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Pregnancy discrimination and the laws that protect pregnant women

| May 25, 2017 | Workplace Discrimination |

Finding out you are pregnant is typically an exciting and joyous time for individuals in New York and elsewhere. Sharing this news with close family members is a thrilling event; however, sharing the news with an employer and co-workers could result in mixed emotions.

While employees have rights and protections, announcing that you are pregnant could result in employers and fellow employees treating you differently. In some cases, the news could cause workplace discrimination. And because pregnant employees are protected from mistreatment and harassment since it is gender discrimination, employees have options to take action.

In addition to civil rights that protect all women from discrimination, the Family and Medical Leave Act also protects pregnant women. Women are able to use the rights afforded by the Act to obtain up to 12 weeks of unpaid leave to care for a new baby. Nonetheless, some female employees experience difficulties when they announce that they will take a leave or even utilize maternity leave afforded by company policy.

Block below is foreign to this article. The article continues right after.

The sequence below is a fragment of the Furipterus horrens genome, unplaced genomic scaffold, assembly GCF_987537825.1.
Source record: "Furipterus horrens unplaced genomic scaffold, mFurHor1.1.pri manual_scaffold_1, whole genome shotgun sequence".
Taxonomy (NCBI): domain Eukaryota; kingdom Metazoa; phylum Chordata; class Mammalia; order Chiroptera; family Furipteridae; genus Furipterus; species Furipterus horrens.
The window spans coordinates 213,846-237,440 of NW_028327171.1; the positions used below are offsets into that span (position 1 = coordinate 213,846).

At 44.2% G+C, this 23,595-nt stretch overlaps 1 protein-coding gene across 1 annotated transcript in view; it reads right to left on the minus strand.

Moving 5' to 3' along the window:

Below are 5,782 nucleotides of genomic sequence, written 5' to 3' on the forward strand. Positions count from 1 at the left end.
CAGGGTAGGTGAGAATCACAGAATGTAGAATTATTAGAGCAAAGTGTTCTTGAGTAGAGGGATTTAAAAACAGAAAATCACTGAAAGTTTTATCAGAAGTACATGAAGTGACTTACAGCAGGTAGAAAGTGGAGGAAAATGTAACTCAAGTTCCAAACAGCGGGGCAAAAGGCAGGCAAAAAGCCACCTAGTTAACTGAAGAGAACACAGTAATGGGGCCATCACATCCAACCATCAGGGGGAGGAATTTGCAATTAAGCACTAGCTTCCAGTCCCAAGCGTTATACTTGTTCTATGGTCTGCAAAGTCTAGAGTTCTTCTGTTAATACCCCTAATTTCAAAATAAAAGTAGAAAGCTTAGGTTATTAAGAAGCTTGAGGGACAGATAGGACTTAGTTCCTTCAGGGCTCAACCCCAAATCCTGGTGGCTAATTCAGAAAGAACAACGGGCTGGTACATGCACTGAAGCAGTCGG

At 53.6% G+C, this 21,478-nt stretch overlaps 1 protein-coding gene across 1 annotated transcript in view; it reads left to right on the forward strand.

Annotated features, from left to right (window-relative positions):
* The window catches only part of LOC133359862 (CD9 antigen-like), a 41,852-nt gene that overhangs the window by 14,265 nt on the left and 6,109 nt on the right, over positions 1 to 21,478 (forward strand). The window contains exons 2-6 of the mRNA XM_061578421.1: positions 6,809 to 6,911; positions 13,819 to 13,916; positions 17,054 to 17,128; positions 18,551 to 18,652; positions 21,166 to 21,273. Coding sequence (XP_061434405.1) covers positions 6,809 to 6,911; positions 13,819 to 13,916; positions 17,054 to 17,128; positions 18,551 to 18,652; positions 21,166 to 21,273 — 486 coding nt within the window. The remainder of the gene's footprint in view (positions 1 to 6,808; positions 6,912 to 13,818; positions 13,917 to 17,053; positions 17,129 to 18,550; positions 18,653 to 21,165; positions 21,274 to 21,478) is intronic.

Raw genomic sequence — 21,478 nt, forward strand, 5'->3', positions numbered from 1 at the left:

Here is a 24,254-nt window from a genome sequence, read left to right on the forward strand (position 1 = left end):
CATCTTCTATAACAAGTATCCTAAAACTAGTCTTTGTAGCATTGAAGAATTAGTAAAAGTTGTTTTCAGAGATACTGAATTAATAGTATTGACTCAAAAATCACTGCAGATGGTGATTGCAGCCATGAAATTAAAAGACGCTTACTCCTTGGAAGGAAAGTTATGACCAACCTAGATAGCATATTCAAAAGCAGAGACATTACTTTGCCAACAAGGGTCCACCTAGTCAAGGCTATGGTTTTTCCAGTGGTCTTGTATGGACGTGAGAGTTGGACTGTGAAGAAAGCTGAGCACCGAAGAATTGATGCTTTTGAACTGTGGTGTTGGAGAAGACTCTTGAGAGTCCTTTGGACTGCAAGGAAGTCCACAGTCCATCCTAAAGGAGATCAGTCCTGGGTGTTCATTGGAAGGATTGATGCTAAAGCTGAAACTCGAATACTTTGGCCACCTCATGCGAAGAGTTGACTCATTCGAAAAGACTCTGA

When it comes to pregnancy discrimination actions, the timing of termination is often key. If an employer fires a pregnant employee after announcing that they are pregnant or requesting a FMLA leave, an employer better have a well-documented reason for termination. If there is not an established reason, this could be grounds for a wrongful termination suit.

Even more so, the EEOC provides guidance for pregnancy accommodation laws and what is regarded as pregnancy discrimination. Today, if a pregnant employee requests accommodation for their pregnancy, an employer has the burden to prove that it would be an undue burden. If this is not proven and reasonable accommodations are not provided, the expecting employee could have an action.

If you believe that you are a victim of workplace discrimination because you are pregnant or a new mom, you might have legal recourses available. A legal action could help an employee recover compensation for the losses and damages arising from the matter.

Source:, “Why Should Employers Take Pregnancy Discrimination and Accommodation Seriously? Here Are More Than 500,000 Reasons Why,” Jeff Nowak, Aug. 26, 2016